Daily Evacuation Brief | March 4, 2022
Daily news about Afghanistan and the surrounding region powered by Operation Snow Leopard
LAST 24 HOURS:
A 10-year-old boy has been killed in a roadside bomb blast on Kandahar-Uruzgan Highway in the Shah Walikot district. No further information is known at this time.
The Taliban are investigating the looting of a World Food Programme truck in Uruzgan and are searching houses and vehicles in the immediate area.
A moderate earthquake was reported approximately 50 kms northeast of Kunduz. The quake registered 4.4, and no damage or casualties have been reported.
The Taliban called for public cooperation to complete the security clearing operations around the country. Afghans were urged to turn in weapons in a separate announcement.
NEXT 24 HOURS:
Pakistan is expected to fly several reconnaissance sorties along the border in reaction to the bombing in Quetta. It is possible strikes or shelling could take place along sections of the Durand Line.
Pakistan is also considering closing the border over concerns about explosives and weapons that were used in the recent bombing. They may announce action in the next 24 hours. At-risk Afghans who intend to make the journey should check on the status before departing.
THE DOOR ON THE RIGHT: PAKISTAN’S PATIENCE IS BEING TESTED
CONTEXT: The recent deadly bombing of a police vehicle in Quetta follows on the heels of high-level discussions held at the border and a recent multi-day closure of the frontier. Sources indicate Pakistani authorities believe the explosives for the bomb may have originated in Afghanistan. Sources went on to say that Pakistani government officials now automatically assume terror attacks carried out in the country are planned and resourced from within Afghanistan. The mounting death toll of Pakistani soldiers, police, and civilians may be sapping the remaining goodwill that has traditionally flowed out of the ISI, the pro-Taliban Pakistan intelligence service.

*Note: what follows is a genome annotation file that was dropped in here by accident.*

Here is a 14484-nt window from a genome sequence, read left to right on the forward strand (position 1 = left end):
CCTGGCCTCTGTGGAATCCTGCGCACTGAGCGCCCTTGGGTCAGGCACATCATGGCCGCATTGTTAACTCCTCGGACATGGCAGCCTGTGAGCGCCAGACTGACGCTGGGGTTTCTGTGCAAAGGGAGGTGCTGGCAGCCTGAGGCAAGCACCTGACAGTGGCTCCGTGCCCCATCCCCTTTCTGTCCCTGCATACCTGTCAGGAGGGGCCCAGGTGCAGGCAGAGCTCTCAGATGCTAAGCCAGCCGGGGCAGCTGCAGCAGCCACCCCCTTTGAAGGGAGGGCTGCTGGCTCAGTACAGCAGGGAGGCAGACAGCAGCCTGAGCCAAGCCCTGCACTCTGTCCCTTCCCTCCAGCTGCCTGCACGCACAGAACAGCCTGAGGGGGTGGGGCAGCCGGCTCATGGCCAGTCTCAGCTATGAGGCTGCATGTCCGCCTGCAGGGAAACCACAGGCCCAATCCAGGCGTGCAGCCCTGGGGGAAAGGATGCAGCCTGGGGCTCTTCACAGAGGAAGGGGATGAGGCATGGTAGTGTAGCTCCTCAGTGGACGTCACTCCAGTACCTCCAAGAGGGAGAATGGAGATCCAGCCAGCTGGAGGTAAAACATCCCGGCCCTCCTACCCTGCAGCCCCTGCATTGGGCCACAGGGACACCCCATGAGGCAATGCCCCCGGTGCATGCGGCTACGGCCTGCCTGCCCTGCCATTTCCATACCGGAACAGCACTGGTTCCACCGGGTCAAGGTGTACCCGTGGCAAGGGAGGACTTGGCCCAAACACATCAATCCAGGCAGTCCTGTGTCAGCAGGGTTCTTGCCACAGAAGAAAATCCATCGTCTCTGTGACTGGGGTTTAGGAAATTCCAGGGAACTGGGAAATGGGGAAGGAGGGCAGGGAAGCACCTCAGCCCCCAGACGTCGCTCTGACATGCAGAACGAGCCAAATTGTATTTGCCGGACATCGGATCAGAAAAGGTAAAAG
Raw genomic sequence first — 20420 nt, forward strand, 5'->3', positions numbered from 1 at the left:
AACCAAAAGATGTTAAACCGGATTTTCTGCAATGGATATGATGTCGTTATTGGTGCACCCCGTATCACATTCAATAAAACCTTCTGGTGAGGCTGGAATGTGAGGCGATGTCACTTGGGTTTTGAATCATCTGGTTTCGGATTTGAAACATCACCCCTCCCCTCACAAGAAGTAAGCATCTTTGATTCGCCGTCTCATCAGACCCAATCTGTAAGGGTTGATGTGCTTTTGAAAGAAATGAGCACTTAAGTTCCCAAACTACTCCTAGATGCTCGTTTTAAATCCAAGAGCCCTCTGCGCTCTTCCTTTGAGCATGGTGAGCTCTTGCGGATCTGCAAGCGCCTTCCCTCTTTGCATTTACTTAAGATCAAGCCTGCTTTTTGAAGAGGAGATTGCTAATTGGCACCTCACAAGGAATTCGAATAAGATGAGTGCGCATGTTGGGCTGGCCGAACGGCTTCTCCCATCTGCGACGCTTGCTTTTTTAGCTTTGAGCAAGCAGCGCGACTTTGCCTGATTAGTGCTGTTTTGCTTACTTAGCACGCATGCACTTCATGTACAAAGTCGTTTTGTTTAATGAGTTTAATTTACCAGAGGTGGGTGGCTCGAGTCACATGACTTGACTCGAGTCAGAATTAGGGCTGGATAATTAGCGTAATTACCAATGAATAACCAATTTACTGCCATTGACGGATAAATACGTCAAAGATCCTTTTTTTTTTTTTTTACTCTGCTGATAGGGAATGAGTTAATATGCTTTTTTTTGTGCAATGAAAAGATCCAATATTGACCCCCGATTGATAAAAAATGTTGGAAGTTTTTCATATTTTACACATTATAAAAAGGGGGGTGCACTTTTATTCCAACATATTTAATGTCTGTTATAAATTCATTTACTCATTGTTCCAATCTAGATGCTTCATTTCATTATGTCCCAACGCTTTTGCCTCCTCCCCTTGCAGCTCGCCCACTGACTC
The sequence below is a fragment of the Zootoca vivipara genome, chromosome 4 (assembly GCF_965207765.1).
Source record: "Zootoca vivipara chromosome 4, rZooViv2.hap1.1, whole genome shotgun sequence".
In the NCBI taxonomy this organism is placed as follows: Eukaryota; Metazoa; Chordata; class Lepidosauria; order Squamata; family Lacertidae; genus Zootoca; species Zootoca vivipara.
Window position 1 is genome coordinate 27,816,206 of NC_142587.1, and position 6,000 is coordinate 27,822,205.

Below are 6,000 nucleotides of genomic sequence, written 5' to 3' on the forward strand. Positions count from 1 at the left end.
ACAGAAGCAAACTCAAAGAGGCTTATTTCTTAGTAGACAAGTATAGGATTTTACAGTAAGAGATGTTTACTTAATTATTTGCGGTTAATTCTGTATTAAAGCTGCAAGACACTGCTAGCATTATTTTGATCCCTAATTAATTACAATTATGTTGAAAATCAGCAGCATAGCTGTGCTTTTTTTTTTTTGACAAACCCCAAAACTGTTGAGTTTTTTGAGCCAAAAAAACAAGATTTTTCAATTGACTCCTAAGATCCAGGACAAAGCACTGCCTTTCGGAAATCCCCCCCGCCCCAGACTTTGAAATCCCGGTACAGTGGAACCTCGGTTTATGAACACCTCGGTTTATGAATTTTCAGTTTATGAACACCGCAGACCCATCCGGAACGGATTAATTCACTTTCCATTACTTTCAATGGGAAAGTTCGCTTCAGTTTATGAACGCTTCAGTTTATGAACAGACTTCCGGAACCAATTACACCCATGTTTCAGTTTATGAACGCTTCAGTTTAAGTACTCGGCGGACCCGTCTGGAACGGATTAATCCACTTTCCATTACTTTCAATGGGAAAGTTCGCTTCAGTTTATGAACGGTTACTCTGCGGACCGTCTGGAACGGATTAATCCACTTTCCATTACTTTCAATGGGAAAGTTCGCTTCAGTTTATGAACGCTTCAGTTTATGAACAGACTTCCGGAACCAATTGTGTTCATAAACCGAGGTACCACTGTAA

From the Afghan side, there have been a series of public statements that no attacks will be allowed from Afghan soil. However, this appears to be just political showmanship that they either cannot or will not back up. However, in private meetings between Pakistani and Afghan authorities, sources claim Taliban delegates have agreed to get the TTP and Baloch elements under control.
To date, we have no conclusive evidence of any Taliban effort to assert control over these groups. Purportedly, several religious figures have attempted to intercede and negotiate a ceasefire, but those efforts have yet to bear fruit. In political terms, the Taliban run the risk of alienating more internal factions by attempting to restrain the TTP and Baloch fighters through the use of force.
The question for Pakistan remains: how much more can they bear?
ANALYSIS: In the near term, nobody expects the TTP and Baloch attacks to stop. The Taliban do not appear to have the capacity to halt their operations, and it is not clear whether they even sincerely desire to.
Adding fuel to the fire, Pakistan’s commitment to finishing the Durand Line continues to inflame the situation. We feel the ISI has grossly overestimated its level of control over the Taliban and have significantly underestimated support for the ISI across the Pakistani government. Our analysis indicates that further incidents will greatly increase the possibility the border is closed for an extended period. More fighting between Afghanistan and Pakistan can be expected and there is the potential for an escalation of the conflict if any two of the three belligerents join forces.
Afghani to the Dollar: $1 – 91.03 AFN (as of 04 MAR 2022)
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